Thanks again, and many KUDOS!

    • John

      There is an NTSB web site direct link at the bottom of the article underlined. I declared an emergency with the Unicom at the Brookhaven Airport KHWV. If I had to do it again I would have did it with ATC. They would have called emergency services as the Unicom operator told me (later) that the fire department told him to call back if I crashed. I must admit I was slightly aggravated at the fire department! There is no fire department or fire truck located at the field!

      • Rich:

        Thanks for the additional information. I was unable to get the underlined link to open. Would you post the full URL of the preliminary report (not masked with the linked text)? ———–

        FWIW, I own and fly a C172 of about the same vintage as your C150. About six annuals ago several of the bearings for the rudder and elevator were replaced, as were the rudder pedals on the left side because of excessive wear on the bearings (the holes were worn from round into very definite ellipses). About 10 annuals ago I pulled the wires from my wings to the position lights when I installed wing tip strobes. I found deep friction wear in the insulation at every spar in both wings… and now have new wires to strobes & running lights. Other little things have shown up at other annuals. I guess 60 year old aircraft wear at key points just like my own joints. 🙂 ———-

        Important Learning Point: Don’t skimp on any preflight, and pay very close attention to any potential wear points at each maintenance event. Be prepared to spend a little money over the cost of an annual (or 100 hour) inspection to avoid spending a lot of money later.

        • John

          Here is the link for the NTSB preliminary report. The case has not been closed as to the actual cause of the failure. It’s been 2 and a half years since the incident. I called the NTSB and they said they would eventually get to it.

          Since I was PIC I want to know the results of the investigation because I consider the incident very serious.

          Thanks

          NTSB Link: https://app.ntsb.gov/pdfgenerator/ReportGeneratorFile.ashx?EventID=20160816X44909&AKey=1&RType=Prelim&IType=LA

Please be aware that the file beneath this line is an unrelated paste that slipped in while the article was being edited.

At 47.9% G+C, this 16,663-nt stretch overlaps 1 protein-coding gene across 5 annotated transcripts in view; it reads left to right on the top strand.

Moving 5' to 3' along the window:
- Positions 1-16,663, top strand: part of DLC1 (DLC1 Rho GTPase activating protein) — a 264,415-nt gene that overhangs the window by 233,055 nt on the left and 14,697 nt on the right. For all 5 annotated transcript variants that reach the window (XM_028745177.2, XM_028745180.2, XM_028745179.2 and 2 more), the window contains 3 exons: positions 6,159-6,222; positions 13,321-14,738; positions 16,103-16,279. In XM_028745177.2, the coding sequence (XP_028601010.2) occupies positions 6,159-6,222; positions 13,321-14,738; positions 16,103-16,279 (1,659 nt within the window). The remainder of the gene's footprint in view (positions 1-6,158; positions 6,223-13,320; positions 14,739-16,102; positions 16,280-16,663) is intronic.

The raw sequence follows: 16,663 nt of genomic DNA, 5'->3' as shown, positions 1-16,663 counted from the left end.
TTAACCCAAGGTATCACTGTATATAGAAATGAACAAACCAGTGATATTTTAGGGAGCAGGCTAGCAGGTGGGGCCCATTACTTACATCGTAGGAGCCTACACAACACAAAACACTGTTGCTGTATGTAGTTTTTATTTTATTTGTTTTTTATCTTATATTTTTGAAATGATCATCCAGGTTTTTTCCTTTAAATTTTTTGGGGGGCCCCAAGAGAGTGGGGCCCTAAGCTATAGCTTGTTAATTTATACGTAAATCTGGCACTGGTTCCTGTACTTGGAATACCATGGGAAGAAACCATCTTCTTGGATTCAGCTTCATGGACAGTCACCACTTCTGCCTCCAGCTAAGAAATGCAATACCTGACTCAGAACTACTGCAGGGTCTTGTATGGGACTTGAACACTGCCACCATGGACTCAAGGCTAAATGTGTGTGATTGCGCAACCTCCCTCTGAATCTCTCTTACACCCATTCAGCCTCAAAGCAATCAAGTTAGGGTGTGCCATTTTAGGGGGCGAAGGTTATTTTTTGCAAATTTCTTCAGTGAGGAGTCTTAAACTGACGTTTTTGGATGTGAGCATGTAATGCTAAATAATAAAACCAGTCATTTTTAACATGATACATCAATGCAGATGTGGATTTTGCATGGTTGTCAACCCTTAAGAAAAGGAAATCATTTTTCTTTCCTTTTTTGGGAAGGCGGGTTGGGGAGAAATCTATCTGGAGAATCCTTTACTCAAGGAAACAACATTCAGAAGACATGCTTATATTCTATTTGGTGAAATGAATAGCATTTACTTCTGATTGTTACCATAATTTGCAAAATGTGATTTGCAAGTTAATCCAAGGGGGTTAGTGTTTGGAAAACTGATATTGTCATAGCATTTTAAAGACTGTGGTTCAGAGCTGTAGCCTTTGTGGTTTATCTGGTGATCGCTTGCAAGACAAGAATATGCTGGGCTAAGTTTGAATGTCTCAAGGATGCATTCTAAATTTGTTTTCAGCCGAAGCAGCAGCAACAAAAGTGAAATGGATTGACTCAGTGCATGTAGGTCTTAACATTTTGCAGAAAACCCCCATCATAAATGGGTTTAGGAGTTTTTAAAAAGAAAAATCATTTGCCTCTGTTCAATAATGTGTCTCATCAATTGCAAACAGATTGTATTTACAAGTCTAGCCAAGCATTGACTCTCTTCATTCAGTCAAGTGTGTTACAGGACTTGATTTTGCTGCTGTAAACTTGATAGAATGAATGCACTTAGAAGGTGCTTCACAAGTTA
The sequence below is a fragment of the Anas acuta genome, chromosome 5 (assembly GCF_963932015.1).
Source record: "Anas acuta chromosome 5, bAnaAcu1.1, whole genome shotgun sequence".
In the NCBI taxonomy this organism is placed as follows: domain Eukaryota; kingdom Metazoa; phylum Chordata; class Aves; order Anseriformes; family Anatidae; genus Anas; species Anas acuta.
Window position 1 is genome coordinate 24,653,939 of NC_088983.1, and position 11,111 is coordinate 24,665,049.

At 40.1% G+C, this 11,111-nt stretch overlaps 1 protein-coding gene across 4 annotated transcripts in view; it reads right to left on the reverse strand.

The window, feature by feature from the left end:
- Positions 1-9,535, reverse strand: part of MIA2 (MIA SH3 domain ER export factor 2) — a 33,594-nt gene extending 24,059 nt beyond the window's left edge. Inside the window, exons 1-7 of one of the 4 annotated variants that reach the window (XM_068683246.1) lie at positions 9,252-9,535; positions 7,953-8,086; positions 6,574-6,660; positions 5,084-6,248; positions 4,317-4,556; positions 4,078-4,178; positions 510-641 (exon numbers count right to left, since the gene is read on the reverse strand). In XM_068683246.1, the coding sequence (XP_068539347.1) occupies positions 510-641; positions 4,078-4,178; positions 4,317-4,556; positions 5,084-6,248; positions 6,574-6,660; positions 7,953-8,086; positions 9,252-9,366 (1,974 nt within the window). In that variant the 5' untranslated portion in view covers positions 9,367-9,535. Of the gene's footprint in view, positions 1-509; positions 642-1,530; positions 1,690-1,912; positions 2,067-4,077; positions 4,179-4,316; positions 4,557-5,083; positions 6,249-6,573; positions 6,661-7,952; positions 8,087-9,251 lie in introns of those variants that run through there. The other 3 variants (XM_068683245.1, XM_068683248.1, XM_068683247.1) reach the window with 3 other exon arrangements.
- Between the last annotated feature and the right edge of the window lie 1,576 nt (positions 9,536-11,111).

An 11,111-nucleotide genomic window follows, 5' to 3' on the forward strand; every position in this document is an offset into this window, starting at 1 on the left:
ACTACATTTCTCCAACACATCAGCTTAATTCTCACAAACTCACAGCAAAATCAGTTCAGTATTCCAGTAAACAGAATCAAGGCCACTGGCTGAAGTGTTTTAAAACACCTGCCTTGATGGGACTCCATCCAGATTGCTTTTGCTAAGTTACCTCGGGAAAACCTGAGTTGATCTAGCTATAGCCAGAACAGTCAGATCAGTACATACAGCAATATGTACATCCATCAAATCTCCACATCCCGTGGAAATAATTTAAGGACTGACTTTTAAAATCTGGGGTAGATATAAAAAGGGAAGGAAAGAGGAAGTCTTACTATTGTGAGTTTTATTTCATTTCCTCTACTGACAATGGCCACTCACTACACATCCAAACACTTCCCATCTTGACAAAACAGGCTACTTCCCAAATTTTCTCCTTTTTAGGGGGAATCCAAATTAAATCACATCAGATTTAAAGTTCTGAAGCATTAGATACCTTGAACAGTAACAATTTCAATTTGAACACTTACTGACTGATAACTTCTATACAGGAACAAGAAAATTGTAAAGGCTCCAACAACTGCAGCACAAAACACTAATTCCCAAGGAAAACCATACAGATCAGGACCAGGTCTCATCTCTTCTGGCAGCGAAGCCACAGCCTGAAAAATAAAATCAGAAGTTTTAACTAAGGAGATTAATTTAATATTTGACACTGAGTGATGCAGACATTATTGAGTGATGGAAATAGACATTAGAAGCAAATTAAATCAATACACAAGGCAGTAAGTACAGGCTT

• Rick: I Agree re: this structural failure was a BIG DEAL. It made me think of the wing failure in the PA28-200R in Florida, and the number of imminent failures discovered when the wing attach emergency AD was issued. Also reports of failed attach rivets (from electrolysis of dissimilar metals) for the aileron weights on some elderly, humid location Cessnas. —————————————-

            What is the history of your C150G? Was it hangared, tied down on the line or under an open canoy? Was it, based near the Atlantic or in the SE for much of its 50 year history…, etc? Did it have a history of periodic corrosion proofing (Corrosion X, ACF-50, or other)? I seldom see accident reports that dig into ‘the rest of the story’, yet that’s the most interesting stuff. Ditto for a lot of ADs. Do you have access to my account email? It would be interesting to discuss this in depth.

  • If you read the 2014 Mar/Apr FAA Safety-Bulletin page 13, a excellent article on flying without touching the control wheel, ie elevator.
    Note also that in hands-off flight control, the rudder for direction and power change for pitch could/should be normal flight control. I often start taxi, takeoff, climb, descend and approach without using the control wheel.
    a complimentary e-book about flight control is available from bob@safe-flight.net.

    • Robert

      I held the controls from moving. Any movement in the control wheel would cause the aircraft to oscillate up and down. At one point the aircraft hit some turbulence at 500 feet and almost pitched the aircraft down and into the ground. The last minute was critical and the temptation to move the control wheel would have caused a problem.

  • Was taught in A&P school years ago that all bolts subject to rotation should be mechanically locked ie. cotter pin, safety wire, lock tab, etc. Maybe that bolt is tightened onto a bushing and the rotation is on that but it still seems like a poor design.
    They changed it for a reason.

  • Duane

    The system worked well for years (50) If you look at the attaching hardware in the diagram you would see that there is no area of rotation. The bolt moves around in side a bushing is torqued into a self locking nut plate. The bushing corroded to the bolt because of poor maintenance and the movement of the elevator moved the bolt in the self locking nut and literally wore it out. The right side was also loose and it would have detached also. Yes a poor system with poor maintenance.

    Unfortunately I believe there are other aircraft out there with this situation and will fail too! I hope I am wrong here! But that why I want an AD or at least inform the aircraft owners out there to call their mechanics and have everything checked.

  • Changing from the nutplate to a castellated nut could be challenging, but a bolt with a drilled head, safety wired to something nearby would be a no-brainer mod.

    • Greg

      The accident aircraft was converted to a castellated nut. Considering the consequences of the old design, it is a fix worth doing by Cessna 150 owners with these aircraft. I estimated that there are 3000 aircraft with the nut plate design flying.

  • BTW drilling a bolt to put safety wire through it is not recommended because it could weaken the bolt head……..